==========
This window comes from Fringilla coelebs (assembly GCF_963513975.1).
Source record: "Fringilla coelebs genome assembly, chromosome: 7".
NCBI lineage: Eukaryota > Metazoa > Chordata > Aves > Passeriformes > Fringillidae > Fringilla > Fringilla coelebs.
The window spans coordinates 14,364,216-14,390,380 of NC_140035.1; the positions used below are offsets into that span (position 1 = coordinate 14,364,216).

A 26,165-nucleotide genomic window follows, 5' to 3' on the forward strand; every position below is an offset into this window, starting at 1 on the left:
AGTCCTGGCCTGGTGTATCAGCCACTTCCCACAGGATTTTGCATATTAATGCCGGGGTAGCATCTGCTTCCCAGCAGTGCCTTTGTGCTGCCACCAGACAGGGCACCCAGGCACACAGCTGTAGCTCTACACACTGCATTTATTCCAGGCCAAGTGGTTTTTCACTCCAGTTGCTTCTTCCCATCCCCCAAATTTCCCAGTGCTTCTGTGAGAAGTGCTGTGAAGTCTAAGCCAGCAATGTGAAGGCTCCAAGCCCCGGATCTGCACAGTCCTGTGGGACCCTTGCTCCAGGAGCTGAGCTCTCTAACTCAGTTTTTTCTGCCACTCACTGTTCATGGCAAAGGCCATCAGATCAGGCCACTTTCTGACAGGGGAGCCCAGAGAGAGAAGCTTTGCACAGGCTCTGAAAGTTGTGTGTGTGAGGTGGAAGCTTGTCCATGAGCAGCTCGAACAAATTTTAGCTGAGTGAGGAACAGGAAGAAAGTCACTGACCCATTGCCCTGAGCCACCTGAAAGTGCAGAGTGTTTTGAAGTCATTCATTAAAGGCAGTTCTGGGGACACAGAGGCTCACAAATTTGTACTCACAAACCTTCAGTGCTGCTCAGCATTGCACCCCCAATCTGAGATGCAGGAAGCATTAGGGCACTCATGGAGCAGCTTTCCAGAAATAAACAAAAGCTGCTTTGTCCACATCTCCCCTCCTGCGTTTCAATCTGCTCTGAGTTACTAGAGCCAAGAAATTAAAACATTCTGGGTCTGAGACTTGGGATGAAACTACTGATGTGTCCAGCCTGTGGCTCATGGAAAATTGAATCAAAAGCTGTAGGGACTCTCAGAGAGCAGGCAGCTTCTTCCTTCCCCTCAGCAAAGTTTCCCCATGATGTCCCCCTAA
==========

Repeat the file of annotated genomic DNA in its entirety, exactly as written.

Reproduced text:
This window comes from Fringilla coelebs (assembly GCF_963513975.1).
Source record: "Fringilla coelebs genome assembly, chromosome: 7".
NCBI lineage: Eukaryota > Metazoa > Chordata > Aves > Passeriformes > Fringillidae > Fringilla > Fringilla coelebs.
The window spans coordinates 14,364,216-14,390,380 of NC_140035.1; the positions used below are offsets into that span (position 1 = coordinate 14,364,216).

A 26,165-nucleotide genomic window follows, 5' to 3' on the forward strand; every position below is an offset into this window, starting at 1 on the left:
AGTCCTGGCCTGGTGTATCAGCCACTTCCCACAGGATTTTGCATATTAATGCCGGGGTAGCATCTGCTTCCCAGCAGTGCCTTTGTGCTGCCACCAGACAGGGCACCCAGGCACACAGCTGTAGCTCTACACACTGCATTTATTCCAGGCCAAGTGGTTTTTCACTCCAGTTGCTTCTTCCCATCCCCCAAATTTCCCAGTGCTTCTGTGAGAAGTGCTGTGAAGTCTAAGCCAGCAATGTGAAGGCTCCAAGCCCCGGATCTGCACAGTCCTGTGGGACCCTTGCTCCAGGAGCTGAGCTCTCTAACTCAGTTTTTTCTGCCACTCACTGTTCATGGCAAAGGCCATCAGATCAGGCCACTTTCTGACAGGGGAGCCCAGAGAGAGAAGCTTTGCACAGGCTCTGAAAGTTGTGTGTGTGAGGTGGAAGCTTGTCCATGAGCAGCTCGAACAAATTTTAGCTGAGTGAGGAACAGGAAGAAAGTCACTGACCCATTGCCCTGAGCCACCTGAAAGTGCAGAGTGTTTTGAAGTCATTCATTAAAGGCAGTTCTGGGGACACAGAGGCTCACAAATTTGTACTCACAAACCTTCAGTGCTGCTCAGCATTGCACCCCCAATCTGAGATGCAGGAAGCATTAGGGCACTCATGGAGCAGCTTTCCAGAAATAAACAAAAGCTGCTTTGTCCACATCTCCCCTCCTGCGTTTCAATCTGCTCTGAGTTACTAGAGCCAAGAAATTAAAACATTCTGGGTCTGAGACTTGGGATGAAACTACTGATGTGTCCAGCCTGTGGCTCATGGAAAATTGAATCAAAAGCTGTAGGGACTCTCAGAGAGCAGGCAGCTTCTTCCTTCCCCTCAGCAAAGTTTCCCCATGATGTCCCCCTAA